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Compare 1577 edition: 1 The king perceiuing his estate to be now in no EEBO page image 10 small danger, is in a great perplexitie what to doo, in the end, he counselleth with the said Lanfranke arch|bishop of Canturburie, how he might remedie the matter; who told him that in such a desperate case, the best waie for him should be to séeke by faire words and friendly offers to pacifie the English No|bilitie, which by all meanes possible would neuer ceasse to molest him in the recouerie of their liber|ties. Wherevpon he made meanes to come to some agréement with them, and so well the matter procée|ded on his side, that the Englishmen being deceiued through his faire promises, were contented to com|mon of peace, for which purpose they came also vn|der the conduct of the abbat Frederike vnto Ber|kamsted, where (after much reasoning and debating of the matter for the conclusion of amitie betwixt them) king William in the presence of the archbishop Lanfranke and other of his lords, tooke a personall oth vpon all the relikes of the church of S. Albons, and the holie euangelists (the abbat Frederike mini|string the same vnto him) that he would from thence|foorth obserue and keepe the good and ancient approo|ued lawes of the realme, which the noble kings of England his predecessors had made and ordeined heretofore; but namelie those of S. Edward, which were supposed to be most equall and indifferent.

Compare 1577 edition: 1 The peace being thus concluded, and the English|men growne thereby to some hope of further quiet|nesse, they began to forsake their alies, and returned each one, either to his owne possessions, or to giue attendance vpon the king. But he warilie cloking his inward purpose, notwithstanding the vnitie late+lie made, determineth particularlie to assaile his eni|mies (whose power without doubt so long as it was vnited, could not possiblie be ouercome, as he thought) and being now by reason of this peace disse|uered and dispersed, he thought it high time to put his secret purposes in execution: wherevpon taking them at vnwares and thinking of nothing lesse than warres and sudden inuasion, he imprisoneth manie, killeth diuers, and pursueth the residue with fire and sword, taking awaie their goods, possessions, lands, and inheritances, and banishing them out of the realme. In the meane time, those of the English No|bilitie, which could escape this his outragious tyran|nie, got awaie, and amongst other, Edgar Etheling fled againe into Scotland: but Edwin was slaine of his owne souldiers, as he rode toward Scotland. earle Marchar, and one Hereward, with the bishop of Durham named Egelwinus, Ran. Higa. H. Hunt. Matth. Paris. got into the Ile of Elie, in purpose there to defend themselues from the iniurie of the Normans, for they tooke the place (by reason of the situation) to be of no small strength. Howbeit king William endeuouring to cut them short, raised a power, and stopped all the passages on the east side, and on the west part he made a causie through the fennes, Polydor. Hen. Hunt. Matth. Paris. of two miles in length, whereby he got vnto them, and constreined them to yeeld. But Marchar, or (as others haue) Hereward, foreséeing the imminent danger likelie to take effect, made shift to get out of the Ile by bote, and so by spéedie flight escaped into Scotland. The bishop of Dur|ham being taken, Simon Dun. was sent to the abbey of Abing|don, to be kept as prisoner, where he was so sparing|lie fed,Some write that he was so stubborne-harted, that after he knew he should re|maine in per|petuall prison, he refused his meate, and so pined him selfe to death. that within a short space he died for hunger.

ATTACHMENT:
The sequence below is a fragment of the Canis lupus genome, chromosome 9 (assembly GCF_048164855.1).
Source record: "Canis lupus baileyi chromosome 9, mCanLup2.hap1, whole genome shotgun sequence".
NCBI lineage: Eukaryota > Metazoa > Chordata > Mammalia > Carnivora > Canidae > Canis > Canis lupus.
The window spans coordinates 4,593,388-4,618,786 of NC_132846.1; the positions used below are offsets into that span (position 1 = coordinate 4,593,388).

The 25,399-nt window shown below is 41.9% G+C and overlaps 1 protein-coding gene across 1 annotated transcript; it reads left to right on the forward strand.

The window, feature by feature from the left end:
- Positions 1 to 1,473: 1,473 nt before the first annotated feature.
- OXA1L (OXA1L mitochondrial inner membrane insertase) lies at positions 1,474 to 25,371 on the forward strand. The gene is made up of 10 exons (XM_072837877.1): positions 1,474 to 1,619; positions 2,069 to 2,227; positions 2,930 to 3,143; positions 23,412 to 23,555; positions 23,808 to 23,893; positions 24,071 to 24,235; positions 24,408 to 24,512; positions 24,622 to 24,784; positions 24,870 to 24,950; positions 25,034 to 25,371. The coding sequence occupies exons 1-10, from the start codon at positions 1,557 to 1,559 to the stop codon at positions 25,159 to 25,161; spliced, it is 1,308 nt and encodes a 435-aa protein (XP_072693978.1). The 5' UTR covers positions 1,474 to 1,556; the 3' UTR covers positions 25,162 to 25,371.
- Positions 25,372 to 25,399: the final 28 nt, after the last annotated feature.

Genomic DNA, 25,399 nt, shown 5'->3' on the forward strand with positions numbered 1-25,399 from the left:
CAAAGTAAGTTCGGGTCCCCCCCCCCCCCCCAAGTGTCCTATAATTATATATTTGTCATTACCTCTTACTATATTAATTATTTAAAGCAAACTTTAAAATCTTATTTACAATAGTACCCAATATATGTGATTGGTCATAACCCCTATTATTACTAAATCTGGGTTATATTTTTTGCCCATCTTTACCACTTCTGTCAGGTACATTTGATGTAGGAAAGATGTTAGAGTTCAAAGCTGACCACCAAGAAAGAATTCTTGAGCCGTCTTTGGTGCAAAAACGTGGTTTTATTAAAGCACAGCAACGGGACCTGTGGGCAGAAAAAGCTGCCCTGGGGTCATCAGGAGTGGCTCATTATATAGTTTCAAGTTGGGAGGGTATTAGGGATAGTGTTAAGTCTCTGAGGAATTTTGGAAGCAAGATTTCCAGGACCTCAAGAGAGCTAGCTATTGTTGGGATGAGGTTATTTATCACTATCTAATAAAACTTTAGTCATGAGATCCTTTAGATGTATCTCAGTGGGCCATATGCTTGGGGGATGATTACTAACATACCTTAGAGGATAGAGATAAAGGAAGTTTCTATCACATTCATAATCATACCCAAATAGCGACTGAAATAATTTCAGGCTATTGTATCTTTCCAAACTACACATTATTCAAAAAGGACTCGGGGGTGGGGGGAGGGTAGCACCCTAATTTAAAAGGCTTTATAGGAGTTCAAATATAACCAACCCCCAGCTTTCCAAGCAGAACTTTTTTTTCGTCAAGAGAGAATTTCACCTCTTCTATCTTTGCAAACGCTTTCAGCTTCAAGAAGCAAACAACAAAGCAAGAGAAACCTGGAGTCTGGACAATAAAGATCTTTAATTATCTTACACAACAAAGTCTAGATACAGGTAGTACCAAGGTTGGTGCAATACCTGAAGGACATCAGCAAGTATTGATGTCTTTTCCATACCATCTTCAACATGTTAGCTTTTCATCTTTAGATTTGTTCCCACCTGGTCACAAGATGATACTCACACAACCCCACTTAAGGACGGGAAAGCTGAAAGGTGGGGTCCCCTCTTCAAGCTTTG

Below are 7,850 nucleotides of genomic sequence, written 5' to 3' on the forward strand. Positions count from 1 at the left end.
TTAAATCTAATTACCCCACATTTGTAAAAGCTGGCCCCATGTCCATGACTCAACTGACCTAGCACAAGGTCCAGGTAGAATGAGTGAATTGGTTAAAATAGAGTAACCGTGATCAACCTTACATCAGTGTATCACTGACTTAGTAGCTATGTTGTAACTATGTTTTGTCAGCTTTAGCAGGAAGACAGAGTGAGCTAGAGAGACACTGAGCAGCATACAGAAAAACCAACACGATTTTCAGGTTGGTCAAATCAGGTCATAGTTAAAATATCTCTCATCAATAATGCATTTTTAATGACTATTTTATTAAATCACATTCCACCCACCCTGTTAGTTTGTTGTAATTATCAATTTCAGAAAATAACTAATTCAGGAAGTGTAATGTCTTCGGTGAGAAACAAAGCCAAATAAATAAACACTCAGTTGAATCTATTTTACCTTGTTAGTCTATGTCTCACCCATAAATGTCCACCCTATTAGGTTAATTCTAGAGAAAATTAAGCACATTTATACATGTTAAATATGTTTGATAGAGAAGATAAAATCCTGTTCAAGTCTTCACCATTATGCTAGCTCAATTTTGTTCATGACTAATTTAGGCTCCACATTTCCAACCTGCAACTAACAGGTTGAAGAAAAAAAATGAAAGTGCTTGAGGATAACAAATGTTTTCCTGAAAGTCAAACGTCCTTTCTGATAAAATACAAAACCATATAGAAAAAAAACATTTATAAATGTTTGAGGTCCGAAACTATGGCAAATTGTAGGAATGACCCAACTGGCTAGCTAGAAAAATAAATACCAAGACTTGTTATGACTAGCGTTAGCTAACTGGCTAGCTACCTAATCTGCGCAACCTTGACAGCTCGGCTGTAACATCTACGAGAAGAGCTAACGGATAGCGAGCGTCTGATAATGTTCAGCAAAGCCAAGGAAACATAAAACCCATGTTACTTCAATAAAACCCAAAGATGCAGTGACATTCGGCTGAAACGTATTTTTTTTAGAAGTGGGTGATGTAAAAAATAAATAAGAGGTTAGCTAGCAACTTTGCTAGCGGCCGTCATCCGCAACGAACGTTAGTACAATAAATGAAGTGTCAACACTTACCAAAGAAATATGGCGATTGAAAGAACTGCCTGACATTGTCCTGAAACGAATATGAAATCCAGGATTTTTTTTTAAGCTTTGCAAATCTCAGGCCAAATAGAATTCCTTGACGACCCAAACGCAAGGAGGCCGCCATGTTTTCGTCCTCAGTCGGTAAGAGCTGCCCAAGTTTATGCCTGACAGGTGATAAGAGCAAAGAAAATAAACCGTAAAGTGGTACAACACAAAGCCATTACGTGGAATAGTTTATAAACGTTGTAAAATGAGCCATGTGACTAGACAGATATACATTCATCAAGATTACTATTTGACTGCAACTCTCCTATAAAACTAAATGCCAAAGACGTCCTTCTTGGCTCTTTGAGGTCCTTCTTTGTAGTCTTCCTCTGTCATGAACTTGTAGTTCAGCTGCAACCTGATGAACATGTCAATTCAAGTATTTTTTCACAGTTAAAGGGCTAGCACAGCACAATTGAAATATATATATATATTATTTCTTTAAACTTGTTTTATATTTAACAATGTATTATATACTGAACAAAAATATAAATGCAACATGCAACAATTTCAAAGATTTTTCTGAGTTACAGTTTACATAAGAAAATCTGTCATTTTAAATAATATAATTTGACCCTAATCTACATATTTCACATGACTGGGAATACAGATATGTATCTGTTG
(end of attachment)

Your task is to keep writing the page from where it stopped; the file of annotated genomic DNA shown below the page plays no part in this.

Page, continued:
Compare 1577 edition: 1 In this meane time, and whilest king William was thus occupied in rooting out the English, Mal|colme king of Scotland had wasted the countries of Theisedale, Cleueland, and the lands of S. Cutbert, with sundrie other places in the north parts. Where|vpon Gospatrike being latelie reconciled to the king & made earle of Northumberland, was sent against him, who sacked and destroied that part of Cumber|land which the said Malcolme by violence had brought vnder his subiection. At the same time Malcolme was at Weremouth, beholding the fire which his people had kindled in the church of Saint Peter to burne vp the same and there hearing what Gospa|trike had doone, he tooke such displeasure thereat, that he commanded his men they should leaue none of the English nation aliue, but put them all to the sword without pitie or compassion,A bloudie cõ|mandement executed vpon the English by the Scots. so oft as they came to hand. The bloudie slaughter which was made at this time by the Scots, through that cruell com|mandement of Malcolme, was pitifull to consider, for women, children, old and yong, went all one way: howbeit, manie of those that were strong and able to serue for drudges and slaues, were reserued, and carried into Scotland as prisoners, where they re|mained manie yeares after; in so much that there were few houses in that realme, but had one or mo English slaues and captiues, whom they gat at this vnhappie voiage. Miserable was the state of the English at that time, one being consumed of ano|ther so vnnaturallie, manie of them destroied by the Scots so cruellie, and the residue kept vnder by the king so tyrannicallie.

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